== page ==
Of course, the events I just related to you did not actually happen. These were dreams that I had on successive nights, which led right into the weekend. The places are real, but the content, not so much. These dreams were not random though, I assure you, they undoubtedly meant something...but the only way to unlock this hidden meaning was to act on them. So what could I do? I had to bird Moonglow Dairy, I had no choice. Modoc may be far away, but Moonglow is less than an hour south of me. Luckily, birding Moonglow on a September weekend is like coffee and course of action may have been predetermined, but I had no qualms about it.

Despite the warm weather and clear skies, Moonglow was very, very birdy. Lots of cooperative Tricolored Blackbirds greeted me on the way in.

Horned Larks and this fresh Western Meadowlark were along the road as well, searching for encroaching bears.

A couple Pacific-slope Flycatchers foraged in the Eucalyptus at the parking area. It soon became apparent that there were a lot of migrants around. A Black-headed Grosbeak gave a brief view, and a yellow female oriole appeared near the treetops - luckily, it began calling repeatedly, so no doubt about it being a Hooded. I considered myself fortunate - she never came down very low, so it easily could have resulted in a cringe-worthy Hooded/Orchard situation.

This Willow Flycatcher accompanied some low-foraging Yellow Warblers.

Yellow first I thought there were a lot of Yellow Warblers around, then it became increasingly clear that there were more Yellow Warblers present than anywhere I'd birded before. Ever. They were utilizing all the vegetated habitat around, low and high. It had the vague feeling of a fallout.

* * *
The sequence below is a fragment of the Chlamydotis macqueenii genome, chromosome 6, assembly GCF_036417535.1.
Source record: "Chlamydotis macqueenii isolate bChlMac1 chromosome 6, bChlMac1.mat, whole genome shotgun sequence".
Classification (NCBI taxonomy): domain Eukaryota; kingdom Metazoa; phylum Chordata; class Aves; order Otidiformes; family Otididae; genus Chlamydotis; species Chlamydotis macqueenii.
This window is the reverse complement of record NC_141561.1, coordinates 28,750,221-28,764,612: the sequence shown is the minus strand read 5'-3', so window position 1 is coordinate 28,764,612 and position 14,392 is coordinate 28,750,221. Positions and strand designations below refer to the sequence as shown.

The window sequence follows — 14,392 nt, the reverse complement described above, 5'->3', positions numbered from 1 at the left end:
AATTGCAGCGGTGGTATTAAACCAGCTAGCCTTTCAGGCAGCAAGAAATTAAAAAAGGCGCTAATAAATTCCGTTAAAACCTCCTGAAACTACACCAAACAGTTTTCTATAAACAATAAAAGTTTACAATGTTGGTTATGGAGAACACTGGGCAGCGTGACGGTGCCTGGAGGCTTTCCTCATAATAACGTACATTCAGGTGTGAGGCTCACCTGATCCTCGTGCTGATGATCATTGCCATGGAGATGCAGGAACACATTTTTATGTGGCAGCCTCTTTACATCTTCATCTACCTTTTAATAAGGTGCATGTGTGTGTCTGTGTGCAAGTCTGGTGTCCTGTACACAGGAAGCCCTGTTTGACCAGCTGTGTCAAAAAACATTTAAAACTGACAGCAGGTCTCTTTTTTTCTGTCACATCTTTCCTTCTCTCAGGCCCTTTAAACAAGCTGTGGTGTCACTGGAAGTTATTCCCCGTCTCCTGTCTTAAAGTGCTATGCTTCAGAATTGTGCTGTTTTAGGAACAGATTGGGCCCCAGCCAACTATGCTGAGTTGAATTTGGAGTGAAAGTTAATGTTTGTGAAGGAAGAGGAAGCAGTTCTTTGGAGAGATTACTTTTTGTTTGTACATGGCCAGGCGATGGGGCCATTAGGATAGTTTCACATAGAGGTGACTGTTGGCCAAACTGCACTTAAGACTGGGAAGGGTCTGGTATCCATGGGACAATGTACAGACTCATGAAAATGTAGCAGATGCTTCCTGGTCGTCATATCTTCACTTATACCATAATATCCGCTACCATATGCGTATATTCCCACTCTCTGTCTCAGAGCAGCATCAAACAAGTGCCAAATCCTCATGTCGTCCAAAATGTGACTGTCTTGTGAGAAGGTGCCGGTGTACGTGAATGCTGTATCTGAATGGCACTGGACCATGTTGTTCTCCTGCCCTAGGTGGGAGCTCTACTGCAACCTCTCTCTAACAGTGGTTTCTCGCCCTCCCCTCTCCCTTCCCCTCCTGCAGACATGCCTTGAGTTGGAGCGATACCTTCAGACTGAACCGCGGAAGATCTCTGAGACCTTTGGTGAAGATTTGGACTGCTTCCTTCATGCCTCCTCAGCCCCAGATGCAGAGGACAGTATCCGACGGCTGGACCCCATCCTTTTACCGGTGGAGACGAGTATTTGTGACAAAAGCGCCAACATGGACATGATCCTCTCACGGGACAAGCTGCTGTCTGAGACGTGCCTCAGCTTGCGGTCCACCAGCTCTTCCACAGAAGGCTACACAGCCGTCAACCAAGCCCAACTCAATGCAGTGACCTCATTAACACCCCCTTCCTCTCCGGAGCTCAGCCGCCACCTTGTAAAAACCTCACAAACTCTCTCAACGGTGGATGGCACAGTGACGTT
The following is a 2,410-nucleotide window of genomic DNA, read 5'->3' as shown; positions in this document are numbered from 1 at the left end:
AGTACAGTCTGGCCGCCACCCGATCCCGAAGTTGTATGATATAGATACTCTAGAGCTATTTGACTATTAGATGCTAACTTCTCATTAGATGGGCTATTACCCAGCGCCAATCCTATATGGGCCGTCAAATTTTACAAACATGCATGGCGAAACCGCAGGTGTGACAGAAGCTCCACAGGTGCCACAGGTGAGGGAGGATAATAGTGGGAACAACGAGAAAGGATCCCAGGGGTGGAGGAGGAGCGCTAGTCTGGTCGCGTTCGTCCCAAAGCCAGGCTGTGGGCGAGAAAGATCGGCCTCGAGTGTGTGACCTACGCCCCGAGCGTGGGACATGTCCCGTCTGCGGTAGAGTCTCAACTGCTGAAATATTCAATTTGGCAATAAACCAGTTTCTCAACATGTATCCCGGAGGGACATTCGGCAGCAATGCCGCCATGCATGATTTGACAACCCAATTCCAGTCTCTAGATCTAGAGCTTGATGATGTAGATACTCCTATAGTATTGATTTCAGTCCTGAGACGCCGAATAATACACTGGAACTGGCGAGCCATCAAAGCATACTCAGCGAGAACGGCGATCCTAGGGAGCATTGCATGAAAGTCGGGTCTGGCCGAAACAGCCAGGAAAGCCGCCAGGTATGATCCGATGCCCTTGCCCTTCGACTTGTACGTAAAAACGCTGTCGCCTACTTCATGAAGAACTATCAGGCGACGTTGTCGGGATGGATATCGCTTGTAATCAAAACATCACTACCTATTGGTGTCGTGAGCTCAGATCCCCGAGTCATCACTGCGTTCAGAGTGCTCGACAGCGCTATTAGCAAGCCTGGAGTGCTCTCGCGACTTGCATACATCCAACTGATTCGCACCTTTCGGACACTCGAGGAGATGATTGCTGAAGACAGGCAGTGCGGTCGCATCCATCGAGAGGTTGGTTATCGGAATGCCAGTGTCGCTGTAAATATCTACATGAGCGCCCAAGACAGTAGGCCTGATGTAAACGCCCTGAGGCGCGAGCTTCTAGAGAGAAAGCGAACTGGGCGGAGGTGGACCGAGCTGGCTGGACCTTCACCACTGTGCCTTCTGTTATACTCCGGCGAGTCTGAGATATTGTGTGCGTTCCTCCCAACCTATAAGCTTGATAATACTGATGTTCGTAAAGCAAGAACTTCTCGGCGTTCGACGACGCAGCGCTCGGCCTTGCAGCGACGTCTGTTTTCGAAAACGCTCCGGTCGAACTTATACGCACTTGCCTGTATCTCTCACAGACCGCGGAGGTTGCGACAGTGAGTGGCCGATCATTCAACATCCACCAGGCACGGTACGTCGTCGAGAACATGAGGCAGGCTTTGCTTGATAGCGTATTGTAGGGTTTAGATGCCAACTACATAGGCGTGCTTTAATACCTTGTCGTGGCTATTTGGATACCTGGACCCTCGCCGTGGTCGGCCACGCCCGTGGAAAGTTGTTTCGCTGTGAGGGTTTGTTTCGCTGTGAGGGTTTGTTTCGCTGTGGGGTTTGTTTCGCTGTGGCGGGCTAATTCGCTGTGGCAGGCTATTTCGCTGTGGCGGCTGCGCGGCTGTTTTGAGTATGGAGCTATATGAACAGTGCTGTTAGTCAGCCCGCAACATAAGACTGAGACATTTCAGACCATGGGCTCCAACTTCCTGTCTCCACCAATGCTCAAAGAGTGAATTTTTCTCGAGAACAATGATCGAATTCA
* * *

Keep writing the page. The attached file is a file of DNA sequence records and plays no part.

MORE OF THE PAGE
A MacGillivray's Warbler was lurking at the edge of the pond with a throng of Yellows. This species is very hard to find on the coast (it was a year bird for me); the dedicated fall birder may see more of several "eastern" species than of western birds like Cassin's Vireos and MacGillivray's Warblers.

It had been a long while since I had good looks at a Pectoral Sandpiper. This bird was very obliging.

An unearthly bellow shattered the peaceful silence, and I dared not approach any closer. Was this the rarely observed bear alarm call that I have read so much about?

No sounds were uttered from this creature, bellowed or otherwise. I determined that it was not a bear.

Elkhorn Slough, which backs up against Moonglow, is well known for its abundance of trusting sea otters. Sea otters, of course, are one of the best organisms on the face of the earth. If you find yourself in the area from out of country or out of state, make sure you make an otter detour. You won't regret it.

I went back to bird the Eucalpytus grove again - things had really quieted down, and the teeming herds of my grunts present earlier in the morning seemed to have dispersed. I was following a couple Pacific-slope Flycatchers around when another bird appeared.

At first, I was confused. This sure was a strange doesn't seem to be very yellow...the eye ring is quite round...the bill seems a tad short....why does it have crazy white stripes on the tertials?'s a Least Flycatcher. Least Flycatcher!